Alternative mediums make for delicious photography

What do you get when art material compliments its subject? The answer is an “impossible illusion” according to Vik Muniz. Muniz is the artist exhibited at the Montreal Museum of Contemporary Arts from Oct. 4 till Jan. 6. “When I pick a material to work with, I am always aware of the conceptual disparity between it and the image I want to portray, but instead of making a statement – I hate art that makes statements, – I create a situation in which both material and image have to be negotiated,” he said.

What do you get when art material compliments its subject? The answer is an “impossible illusion” according to Vik Muniz.
Muniz is the artist exhibited at the Montreal Museum of Contemporary Arts from Oct. 4 till Jan. 6.
“When I pick a material to work with, I am always aware of the conceptual disparity between it and the image I want to portray, but instead of making a statement – I hate art that makes statements, – I create a situation in which both material and image have to be negotiated,” he said.
Born in 1961 in Sao Paulo Brazil, Muniz moved to New York City in 1984 to pursue his career in art.
He has earned an international reputation for his photographic masterpieces created with everyday material.
The museum is holding an exhibit comprised of 111 of Muniz’s work from 27 major series dating from 1988 to the present.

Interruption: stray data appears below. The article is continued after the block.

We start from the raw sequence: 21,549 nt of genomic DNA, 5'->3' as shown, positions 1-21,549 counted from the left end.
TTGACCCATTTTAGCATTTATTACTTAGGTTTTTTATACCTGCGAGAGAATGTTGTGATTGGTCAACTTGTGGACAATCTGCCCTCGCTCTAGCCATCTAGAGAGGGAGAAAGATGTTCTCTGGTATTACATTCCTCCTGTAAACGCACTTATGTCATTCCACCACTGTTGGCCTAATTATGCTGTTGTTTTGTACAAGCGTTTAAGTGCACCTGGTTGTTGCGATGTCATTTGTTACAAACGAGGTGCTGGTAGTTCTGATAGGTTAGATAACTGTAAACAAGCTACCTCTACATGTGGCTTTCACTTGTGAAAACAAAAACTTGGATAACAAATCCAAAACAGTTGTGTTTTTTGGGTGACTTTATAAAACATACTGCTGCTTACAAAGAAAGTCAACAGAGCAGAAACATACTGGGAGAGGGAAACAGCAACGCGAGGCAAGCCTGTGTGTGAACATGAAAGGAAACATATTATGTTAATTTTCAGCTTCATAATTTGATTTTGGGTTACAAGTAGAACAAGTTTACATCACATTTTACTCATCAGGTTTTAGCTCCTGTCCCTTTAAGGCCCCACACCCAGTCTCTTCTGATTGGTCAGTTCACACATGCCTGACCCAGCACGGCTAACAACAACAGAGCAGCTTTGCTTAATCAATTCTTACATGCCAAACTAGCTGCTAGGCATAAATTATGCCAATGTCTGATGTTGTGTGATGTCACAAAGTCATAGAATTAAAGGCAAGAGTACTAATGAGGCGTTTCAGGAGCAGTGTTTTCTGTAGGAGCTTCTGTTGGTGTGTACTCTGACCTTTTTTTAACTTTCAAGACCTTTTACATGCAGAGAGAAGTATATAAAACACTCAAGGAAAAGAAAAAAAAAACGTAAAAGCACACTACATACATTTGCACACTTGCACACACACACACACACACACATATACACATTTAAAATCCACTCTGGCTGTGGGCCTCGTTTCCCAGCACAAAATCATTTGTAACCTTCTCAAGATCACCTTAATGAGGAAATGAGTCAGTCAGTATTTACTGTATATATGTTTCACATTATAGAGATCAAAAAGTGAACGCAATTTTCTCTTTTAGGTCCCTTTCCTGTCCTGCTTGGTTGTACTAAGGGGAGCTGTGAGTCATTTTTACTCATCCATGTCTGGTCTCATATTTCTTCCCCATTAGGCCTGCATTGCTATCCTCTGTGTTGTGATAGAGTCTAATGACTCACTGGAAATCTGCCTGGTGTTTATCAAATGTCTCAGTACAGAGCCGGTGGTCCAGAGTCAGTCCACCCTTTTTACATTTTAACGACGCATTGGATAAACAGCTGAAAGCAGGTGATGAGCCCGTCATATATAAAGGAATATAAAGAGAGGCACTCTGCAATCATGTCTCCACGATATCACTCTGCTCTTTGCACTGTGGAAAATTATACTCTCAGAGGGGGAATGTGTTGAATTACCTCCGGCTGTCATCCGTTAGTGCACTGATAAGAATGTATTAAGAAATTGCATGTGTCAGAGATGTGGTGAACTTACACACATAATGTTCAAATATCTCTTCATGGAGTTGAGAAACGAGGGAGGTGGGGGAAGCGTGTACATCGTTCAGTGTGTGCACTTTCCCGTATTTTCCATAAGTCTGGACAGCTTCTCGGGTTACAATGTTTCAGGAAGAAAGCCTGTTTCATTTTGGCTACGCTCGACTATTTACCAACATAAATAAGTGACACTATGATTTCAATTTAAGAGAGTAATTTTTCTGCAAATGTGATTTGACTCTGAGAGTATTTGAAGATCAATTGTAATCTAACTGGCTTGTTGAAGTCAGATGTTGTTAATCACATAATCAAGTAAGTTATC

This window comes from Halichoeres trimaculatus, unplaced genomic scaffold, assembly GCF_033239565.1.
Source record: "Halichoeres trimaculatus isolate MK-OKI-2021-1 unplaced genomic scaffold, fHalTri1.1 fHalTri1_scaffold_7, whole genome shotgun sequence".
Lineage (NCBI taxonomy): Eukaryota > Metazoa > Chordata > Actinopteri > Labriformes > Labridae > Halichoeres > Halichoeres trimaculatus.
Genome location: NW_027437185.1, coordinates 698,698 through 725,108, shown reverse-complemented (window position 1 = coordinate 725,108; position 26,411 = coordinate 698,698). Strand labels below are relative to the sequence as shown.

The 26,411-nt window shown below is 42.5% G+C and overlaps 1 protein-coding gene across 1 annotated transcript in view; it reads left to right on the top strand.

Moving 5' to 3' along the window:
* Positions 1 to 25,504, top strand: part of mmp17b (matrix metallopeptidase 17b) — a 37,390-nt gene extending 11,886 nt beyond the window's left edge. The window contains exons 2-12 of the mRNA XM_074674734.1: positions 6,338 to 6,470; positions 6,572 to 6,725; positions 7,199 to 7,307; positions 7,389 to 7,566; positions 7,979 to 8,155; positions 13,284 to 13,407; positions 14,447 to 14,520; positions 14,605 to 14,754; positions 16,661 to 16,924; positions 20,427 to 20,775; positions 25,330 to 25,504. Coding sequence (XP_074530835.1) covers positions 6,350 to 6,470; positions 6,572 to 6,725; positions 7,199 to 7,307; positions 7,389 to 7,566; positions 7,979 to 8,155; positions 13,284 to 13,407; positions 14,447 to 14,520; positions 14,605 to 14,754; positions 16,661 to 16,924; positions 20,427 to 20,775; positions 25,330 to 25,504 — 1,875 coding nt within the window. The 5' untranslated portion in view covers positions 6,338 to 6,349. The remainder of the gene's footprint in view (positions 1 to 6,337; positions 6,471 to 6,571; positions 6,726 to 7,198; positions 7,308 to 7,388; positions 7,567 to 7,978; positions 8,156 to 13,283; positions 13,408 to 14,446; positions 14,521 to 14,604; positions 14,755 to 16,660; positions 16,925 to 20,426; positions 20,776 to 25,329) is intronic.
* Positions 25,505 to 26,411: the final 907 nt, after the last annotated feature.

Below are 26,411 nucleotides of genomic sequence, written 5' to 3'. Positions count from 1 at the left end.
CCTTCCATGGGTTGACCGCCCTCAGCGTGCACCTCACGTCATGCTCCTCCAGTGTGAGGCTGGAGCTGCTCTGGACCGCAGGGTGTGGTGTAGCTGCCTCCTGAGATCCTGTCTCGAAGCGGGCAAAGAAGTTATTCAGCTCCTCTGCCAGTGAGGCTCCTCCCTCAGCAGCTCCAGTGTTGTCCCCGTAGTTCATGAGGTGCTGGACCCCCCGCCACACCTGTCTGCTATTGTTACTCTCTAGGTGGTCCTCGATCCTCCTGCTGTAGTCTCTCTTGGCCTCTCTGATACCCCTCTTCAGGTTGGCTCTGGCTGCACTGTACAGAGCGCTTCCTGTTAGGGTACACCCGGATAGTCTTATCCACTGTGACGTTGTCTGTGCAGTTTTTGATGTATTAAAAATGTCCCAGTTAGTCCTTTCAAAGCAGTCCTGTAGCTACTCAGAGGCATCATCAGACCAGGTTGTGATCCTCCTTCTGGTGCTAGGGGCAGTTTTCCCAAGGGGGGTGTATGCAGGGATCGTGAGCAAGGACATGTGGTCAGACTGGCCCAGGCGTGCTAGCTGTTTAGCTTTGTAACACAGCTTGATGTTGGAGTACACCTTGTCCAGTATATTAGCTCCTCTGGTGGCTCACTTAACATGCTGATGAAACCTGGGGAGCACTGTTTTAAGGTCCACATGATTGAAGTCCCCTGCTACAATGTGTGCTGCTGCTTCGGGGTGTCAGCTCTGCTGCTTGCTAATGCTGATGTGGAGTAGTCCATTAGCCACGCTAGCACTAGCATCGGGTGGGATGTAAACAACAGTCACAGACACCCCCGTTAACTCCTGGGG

Muniz produces photographic images that capture his temporary creations made from various materials including sugar, chocolate syrup, diamonds, caviar, toys, garbage, peanut butter, jam, and a great deal more.
All of his pieces walk a fine line between illusion and object.
Each work is just as astonishing as the next; from his peanut butter and jelly version of Da Vinci’s Mona Lisa, to his Medusa made of spaghetti.
Muniz was present at the museum on Oct. 3 to launch his exhibit and answer a few questions about art and its perception.
“I am very ambitious,” he says , “I will use any medium to create the illusion and in the end capture it with a picture.”
The power of his illusions are numerous, you can start by seeing the big picture, the finished product, but once you start examining the photographs more closely you start to realize that in reality it is not at all what it seems.
Each detail is meticulously thought out in order to create the perfect balance and harmonious combination of shape, colour and texture in order to achieve the sought-after illusion.
Muniz changes our perception on the visual world; everything is not what it seems.
The originality of his exhibit is what makes it impossible to pass up.
I strongly recommend that everyone makes their way to the Montreal MCA before Jan. 6 to see the exhibit of a lifetime.
Even without an expertise in art, this show is fully enjoyable.

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